Mike Mason's fantasy novels, The Blue Umbrella and The Violet Flash, appeal to all ages. Enjoy this insight into Ches from The Violet Flash.
Over to you, Mike:~
Brief Physical Description
This is a very interesting question because my main character, Ches Cholmondeley (pronounced Chum-ly), goes through a dramatic physical change over the course of two books. In the first book, The Blue Umbrella, Ches is not yet the protagonist but a strong supporting character. When we first meet him he is described as “a boy who looked a little like Frankenstein: big, stocky, square-headed, square-shouldered, everything square down to the rims of his tortoiseshell glasses.” When he walks he is “flat-footed, thumping along with his arms straight at his sides, palms facing back, his whole body stiff as if to keep any part of it from touching any other part.” What we don’t know about Ches is that he is in the power of an evil magician. By book two, The Violet Flash, when Ches takes over as the protagonist, the evil spell over him has been broken. Now on page one he is described as “a lithe, darkly handsome boy of twelve”—yet still shadowed by a hint of double identity.
Actor Who Resembles Ches
Though I never thought of this as I wrote my books, I think Daniel Radcliffe, especially in his role as Harry Potter, resembles Ches. Think of my description: “a lithe, darkly handsome boy.” And those horn-rimmed glasses. And that look of intensity and preoccupation. And the suggestion (though his own heart is good) of a deep acquaintance with darkness and evil that has left him scarred. Like Daniel/Harry, my Ches is called on to fight against a wickedness that has touched his very body and soul, and this struggle has a definite impact on his looks, bearing, behavior.
Strengths and Weaknesses
Ches is a very strong person, but in all the wrong ways: he is confident to the point of insecurity; resolute to the point of stubbornness; independent to the point of alienation; introspective to the point of selfishness; intelligent to the point of ignorance of all that is most important in life. In short, his very strengths, because misdirected, make him fundamentally weak. This is what drew me to him as a character who needed to be explored, who needed to go on a long journey of self-discovery. Only as Ches learns to trust other people, and ultimately to love, are his weaknesses transformed into strengths. This is the power of healthy, loving relationship.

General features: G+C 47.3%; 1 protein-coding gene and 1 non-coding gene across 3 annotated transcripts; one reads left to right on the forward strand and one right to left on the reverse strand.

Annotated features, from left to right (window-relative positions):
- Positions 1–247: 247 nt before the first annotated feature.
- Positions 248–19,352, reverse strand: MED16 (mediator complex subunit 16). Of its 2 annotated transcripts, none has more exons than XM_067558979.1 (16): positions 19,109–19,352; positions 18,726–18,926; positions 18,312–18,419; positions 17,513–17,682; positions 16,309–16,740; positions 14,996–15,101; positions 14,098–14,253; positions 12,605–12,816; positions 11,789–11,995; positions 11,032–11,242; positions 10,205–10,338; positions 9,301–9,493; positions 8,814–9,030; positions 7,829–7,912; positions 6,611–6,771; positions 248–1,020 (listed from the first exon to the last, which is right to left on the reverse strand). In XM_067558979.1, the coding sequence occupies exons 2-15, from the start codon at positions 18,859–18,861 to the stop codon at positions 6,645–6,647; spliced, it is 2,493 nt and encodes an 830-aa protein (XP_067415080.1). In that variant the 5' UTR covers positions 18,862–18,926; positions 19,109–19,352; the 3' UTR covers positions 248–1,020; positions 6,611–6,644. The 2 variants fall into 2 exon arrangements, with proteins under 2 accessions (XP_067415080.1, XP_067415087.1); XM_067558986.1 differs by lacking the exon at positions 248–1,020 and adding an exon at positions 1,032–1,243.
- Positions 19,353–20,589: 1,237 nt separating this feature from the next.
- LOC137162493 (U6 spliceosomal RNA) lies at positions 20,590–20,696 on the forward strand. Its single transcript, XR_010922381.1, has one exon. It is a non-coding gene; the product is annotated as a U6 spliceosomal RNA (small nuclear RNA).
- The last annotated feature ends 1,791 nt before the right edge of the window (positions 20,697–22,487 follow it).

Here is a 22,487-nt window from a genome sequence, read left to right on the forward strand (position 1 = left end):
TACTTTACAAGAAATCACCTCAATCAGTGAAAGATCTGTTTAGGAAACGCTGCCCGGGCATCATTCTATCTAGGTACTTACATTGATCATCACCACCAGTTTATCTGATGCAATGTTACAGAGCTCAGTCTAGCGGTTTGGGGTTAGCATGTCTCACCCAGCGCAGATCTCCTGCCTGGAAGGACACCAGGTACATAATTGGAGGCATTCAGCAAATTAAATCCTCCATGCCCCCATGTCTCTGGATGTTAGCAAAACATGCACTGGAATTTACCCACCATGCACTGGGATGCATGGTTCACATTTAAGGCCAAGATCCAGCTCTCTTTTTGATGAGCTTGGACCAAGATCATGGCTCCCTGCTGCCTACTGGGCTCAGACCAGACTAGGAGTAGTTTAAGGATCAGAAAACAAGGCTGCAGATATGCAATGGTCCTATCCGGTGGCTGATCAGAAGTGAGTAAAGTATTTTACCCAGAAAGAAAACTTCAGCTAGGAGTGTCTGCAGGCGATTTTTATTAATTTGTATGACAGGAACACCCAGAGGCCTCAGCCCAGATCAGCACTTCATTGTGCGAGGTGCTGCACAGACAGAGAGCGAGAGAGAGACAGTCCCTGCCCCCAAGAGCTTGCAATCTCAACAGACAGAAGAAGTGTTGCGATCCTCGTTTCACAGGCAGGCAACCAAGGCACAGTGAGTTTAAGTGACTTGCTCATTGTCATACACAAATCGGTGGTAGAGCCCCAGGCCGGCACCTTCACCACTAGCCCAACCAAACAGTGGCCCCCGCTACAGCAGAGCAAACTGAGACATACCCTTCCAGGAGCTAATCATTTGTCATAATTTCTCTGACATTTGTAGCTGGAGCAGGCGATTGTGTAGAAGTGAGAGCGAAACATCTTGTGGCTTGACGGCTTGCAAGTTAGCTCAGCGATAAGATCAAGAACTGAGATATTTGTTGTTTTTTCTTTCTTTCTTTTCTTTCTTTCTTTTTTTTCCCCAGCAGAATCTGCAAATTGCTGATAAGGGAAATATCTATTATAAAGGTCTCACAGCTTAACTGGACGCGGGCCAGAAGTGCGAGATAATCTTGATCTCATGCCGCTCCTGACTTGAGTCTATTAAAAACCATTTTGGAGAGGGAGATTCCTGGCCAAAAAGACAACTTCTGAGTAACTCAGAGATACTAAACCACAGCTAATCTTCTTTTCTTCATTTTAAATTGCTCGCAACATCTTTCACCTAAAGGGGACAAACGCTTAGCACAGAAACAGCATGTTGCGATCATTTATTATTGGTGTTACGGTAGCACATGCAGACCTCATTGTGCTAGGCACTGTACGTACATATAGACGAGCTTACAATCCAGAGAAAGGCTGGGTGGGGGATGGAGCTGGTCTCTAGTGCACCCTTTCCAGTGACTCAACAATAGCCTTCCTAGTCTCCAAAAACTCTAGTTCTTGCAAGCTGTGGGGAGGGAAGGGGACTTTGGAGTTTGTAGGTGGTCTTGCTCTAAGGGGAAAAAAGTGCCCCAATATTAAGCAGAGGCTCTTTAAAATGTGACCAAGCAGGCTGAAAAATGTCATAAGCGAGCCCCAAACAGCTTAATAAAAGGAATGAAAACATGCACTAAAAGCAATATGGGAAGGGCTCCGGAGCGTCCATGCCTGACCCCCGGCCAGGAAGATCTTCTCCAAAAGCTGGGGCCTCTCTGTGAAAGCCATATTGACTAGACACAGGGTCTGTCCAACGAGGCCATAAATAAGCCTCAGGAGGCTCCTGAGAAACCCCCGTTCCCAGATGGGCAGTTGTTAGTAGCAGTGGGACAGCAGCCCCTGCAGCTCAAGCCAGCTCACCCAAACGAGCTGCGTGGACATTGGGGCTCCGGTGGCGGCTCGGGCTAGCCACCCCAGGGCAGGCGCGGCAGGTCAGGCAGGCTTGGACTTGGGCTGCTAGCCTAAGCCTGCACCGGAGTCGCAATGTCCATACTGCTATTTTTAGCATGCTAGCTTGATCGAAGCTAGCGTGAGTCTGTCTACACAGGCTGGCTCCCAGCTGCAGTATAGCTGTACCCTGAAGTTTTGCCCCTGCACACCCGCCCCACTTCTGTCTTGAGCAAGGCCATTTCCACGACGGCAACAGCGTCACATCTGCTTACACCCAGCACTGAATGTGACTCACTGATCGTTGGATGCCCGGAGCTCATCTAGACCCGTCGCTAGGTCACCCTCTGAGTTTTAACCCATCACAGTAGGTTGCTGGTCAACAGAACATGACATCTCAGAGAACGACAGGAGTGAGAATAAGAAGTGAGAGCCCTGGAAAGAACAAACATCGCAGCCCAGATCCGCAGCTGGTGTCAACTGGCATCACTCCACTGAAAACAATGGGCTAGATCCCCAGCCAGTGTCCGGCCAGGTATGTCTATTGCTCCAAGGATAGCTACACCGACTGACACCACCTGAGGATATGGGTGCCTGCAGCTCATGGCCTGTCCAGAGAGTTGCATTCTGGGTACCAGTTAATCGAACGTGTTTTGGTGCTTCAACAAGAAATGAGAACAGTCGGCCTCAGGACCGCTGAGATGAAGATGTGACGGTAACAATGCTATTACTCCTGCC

The very first sentence of The Violet Flash describes a quirk that goes to the root of Ches’s character: “He poked the bridge of his tortoiseshell glasses with one finger, a gesture he performed a few hundred times a day.” Throughout the book we see him performing this gesture with various degrees of force, depending upon how troubled he is, how hard he is thinking, how hard he is trying to “see” through those thick glasses of his. The glasses are a symbol of his quest for true vision, true knowledge, and they also suggest that he moves slowly (like a tortoise) and needs to come out of his “shell.” Another quirk is that he never laughs; he just tonelessly says “Ha, ha.” But by the end of the book he is laughing!
My Inspiration for Ches
Mainly, myself. While Ches is not me, I do identify with him strongly: his self-centeredness, introspection, abstraction, pride—all those things that can keep a person locked in a lonely fortress rather than joining the human race. Like Ches, I’ve come a long way, but I don’t think you ever really get over your weaknesses. It’s a lifelong struggle to emerge fully into the light. By writing about a character who has a lot of personal work to do, I’ve made progress myself. And come to think of it, I did have a childhood friend who was a lot like Ches: a big, lumbering, brilliant disaster of a kid. Probably I chose him as a friend for the way he mirrored my own inner flaws.
Background to the Story
Many thanks, Mike, for this detailed look at Ches :)